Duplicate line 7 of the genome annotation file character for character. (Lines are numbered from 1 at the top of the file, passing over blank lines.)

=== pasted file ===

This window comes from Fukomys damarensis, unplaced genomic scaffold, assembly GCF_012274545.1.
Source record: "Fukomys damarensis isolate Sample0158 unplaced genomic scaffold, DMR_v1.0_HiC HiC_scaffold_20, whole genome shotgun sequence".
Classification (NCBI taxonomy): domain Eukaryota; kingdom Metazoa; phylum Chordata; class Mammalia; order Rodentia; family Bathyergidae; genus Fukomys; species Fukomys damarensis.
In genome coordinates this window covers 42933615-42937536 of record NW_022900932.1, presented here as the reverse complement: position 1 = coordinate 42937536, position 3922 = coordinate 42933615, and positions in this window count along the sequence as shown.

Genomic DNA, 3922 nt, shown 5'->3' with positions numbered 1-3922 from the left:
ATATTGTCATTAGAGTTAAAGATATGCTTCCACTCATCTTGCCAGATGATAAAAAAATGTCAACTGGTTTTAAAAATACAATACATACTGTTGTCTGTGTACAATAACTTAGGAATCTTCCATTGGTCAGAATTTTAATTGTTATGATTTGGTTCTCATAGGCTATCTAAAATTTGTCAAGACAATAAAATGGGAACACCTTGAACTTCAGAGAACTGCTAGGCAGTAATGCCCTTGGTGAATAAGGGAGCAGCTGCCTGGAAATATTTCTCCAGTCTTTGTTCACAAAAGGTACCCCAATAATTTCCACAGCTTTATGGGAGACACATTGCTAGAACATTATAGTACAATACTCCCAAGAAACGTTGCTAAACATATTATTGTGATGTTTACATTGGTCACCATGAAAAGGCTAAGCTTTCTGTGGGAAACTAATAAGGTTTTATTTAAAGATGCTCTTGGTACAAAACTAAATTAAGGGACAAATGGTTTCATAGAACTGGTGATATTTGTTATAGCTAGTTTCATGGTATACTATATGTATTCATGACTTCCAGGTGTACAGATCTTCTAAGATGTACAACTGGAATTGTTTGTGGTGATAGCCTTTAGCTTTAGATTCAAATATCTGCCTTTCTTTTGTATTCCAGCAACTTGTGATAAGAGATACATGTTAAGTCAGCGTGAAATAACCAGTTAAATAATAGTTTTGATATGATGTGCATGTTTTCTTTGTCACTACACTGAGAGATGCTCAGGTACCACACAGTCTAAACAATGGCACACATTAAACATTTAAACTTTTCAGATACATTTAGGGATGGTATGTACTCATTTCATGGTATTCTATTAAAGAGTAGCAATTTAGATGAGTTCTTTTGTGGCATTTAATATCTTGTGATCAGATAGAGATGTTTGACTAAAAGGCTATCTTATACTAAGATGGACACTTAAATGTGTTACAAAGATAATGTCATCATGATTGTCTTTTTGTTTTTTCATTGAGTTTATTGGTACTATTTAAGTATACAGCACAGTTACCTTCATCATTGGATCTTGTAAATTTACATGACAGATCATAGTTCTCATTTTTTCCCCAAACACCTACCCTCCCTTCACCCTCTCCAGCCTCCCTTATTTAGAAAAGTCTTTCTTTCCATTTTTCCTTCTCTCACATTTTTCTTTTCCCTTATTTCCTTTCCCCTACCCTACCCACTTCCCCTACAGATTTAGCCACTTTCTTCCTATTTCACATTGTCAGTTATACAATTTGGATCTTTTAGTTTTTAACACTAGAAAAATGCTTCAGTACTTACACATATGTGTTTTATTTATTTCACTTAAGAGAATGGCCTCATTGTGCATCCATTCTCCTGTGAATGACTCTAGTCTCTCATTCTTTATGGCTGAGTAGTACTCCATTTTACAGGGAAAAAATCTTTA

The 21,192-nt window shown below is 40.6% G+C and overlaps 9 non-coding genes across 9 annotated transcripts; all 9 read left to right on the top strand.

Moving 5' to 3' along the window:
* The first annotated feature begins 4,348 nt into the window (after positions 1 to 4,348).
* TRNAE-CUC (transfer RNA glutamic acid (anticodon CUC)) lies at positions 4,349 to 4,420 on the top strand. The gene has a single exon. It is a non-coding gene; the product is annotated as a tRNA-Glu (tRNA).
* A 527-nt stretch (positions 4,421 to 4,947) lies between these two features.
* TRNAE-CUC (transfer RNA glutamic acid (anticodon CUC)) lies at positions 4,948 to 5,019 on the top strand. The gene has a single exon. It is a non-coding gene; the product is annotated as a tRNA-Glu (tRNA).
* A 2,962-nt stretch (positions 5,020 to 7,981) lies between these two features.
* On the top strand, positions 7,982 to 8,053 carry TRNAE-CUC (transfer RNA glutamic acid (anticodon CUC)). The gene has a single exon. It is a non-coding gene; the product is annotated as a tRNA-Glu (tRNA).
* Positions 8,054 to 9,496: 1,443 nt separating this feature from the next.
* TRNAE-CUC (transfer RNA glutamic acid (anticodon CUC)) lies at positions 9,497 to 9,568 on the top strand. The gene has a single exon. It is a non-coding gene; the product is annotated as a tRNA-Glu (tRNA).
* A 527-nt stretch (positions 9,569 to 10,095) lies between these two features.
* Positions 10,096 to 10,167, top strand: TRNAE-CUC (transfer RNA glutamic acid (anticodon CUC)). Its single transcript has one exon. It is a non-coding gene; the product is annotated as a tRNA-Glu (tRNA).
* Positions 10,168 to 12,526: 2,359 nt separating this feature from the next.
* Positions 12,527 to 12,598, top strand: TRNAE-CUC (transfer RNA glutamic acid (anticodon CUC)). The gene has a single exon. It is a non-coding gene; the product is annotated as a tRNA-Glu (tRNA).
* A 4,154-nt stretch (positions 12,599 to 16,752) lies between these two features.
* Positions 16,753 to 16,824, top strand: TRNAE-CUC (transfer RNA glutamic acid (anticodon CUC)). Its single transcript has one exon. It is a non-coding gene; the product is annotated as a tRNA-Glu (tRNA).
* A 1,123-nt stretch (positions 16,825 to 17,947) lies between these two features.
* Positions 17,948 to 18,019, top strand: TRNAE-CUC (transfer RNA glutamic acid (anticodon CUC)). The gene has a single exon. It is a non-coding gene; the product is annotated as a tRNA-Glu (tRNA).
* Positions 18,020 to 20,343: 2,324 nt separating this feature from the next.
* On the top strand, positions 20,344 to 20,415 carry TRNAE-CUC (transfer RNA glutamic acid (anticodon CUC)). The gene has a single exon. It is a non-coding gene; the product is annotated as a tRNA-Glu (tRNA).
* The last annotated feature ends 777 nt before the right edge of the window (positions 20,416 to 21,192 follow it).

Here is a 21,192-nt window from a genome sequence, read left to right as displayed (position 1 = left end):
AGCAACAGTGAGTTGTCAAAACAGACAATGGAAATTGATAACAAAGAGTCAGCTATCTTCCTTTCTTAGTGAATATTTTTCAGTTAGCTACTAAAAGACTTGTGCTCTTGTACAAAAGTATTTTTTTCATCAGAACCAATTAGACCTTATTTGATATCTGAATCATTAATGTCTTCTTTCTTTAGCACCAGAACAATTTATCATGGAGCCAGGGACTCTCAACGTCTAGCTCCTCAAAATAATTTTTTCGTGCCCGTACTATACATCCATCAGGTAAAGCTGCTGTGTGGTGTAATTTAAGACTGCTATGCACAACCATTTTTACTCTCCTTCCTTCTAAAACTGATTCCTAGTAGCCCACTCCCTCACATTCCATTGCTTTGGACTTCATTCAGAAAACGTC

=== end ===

The 21,192-nt window shown below is 40.6% G+C and overlaps 9 non-coding genes across 9 annotated transcripts; all 9 read left to right on the top strand.